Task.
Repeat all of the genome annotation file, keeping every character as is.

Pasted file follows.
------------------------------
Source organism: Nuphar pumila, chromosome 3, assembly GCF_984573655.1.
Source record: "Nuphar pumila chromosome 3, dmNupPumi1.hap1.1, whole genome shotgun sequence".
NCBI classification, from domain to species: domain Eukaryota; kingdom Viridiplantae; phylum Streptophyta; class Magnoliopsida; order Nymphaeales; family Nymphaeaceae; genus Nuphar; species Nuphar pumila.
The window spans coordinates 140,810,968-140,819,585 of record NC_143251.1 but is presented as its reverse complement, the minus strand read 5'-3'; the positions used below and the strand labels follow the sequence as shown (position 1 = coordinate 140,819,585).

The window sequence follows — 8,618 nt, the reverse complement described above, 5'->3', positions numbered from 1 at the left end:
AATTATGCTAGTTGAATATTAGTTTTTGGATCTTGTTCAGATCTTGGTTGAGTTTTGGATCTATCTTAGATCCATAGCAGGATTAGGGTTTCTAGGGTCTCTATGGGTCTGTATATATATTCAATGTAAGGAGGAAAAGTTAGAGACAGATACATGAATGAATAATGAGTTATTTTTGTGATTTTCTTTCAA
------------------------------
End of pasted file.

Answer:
Source organism: Nuphar pumila, chromosome 3, assembly GCF_984573655.1.
Source record: "Nuphar pumila chromosome 3, dmNupPumi1.hap1.1, whole genome shotgun sequence".
NCBI classification, from domain to species: domain Eukaryota; kingdom Viridiplantae; phylum Streptophyta; class Magnoliopsida; order Nymphaeales; family Nymphaeaceae; genus Nuphar; species Nuphar pumila.
The window spans coordinates 140,810,968-140,819,585 of record NC_143251.1 but is presented as its reverse complement, the minus strand read 5'-3'; the positions used below and the strand labels follow the sequence as shown (position 1 = coordinate 140,819,585).

The window sequence follows — 8,618 nt, the reverse complement described above, 5'->3', positions numbered from 1 at the left end:
AATTATGCTAGTTGAATATTAGTTTTTGGATCTTGTTCAGATCTTGGTTGAGTTTTGGATCTATCTTAGATCCATAGCAGGATTAGGGTTTCTAGGGTCTCTATGGGTCTGTATATATATTCAATGTAAGGAGGAAAAGTTAGAGACAGATACATGAATGAATAATGAGTTATTTTTGTGATTTTCTTTCAA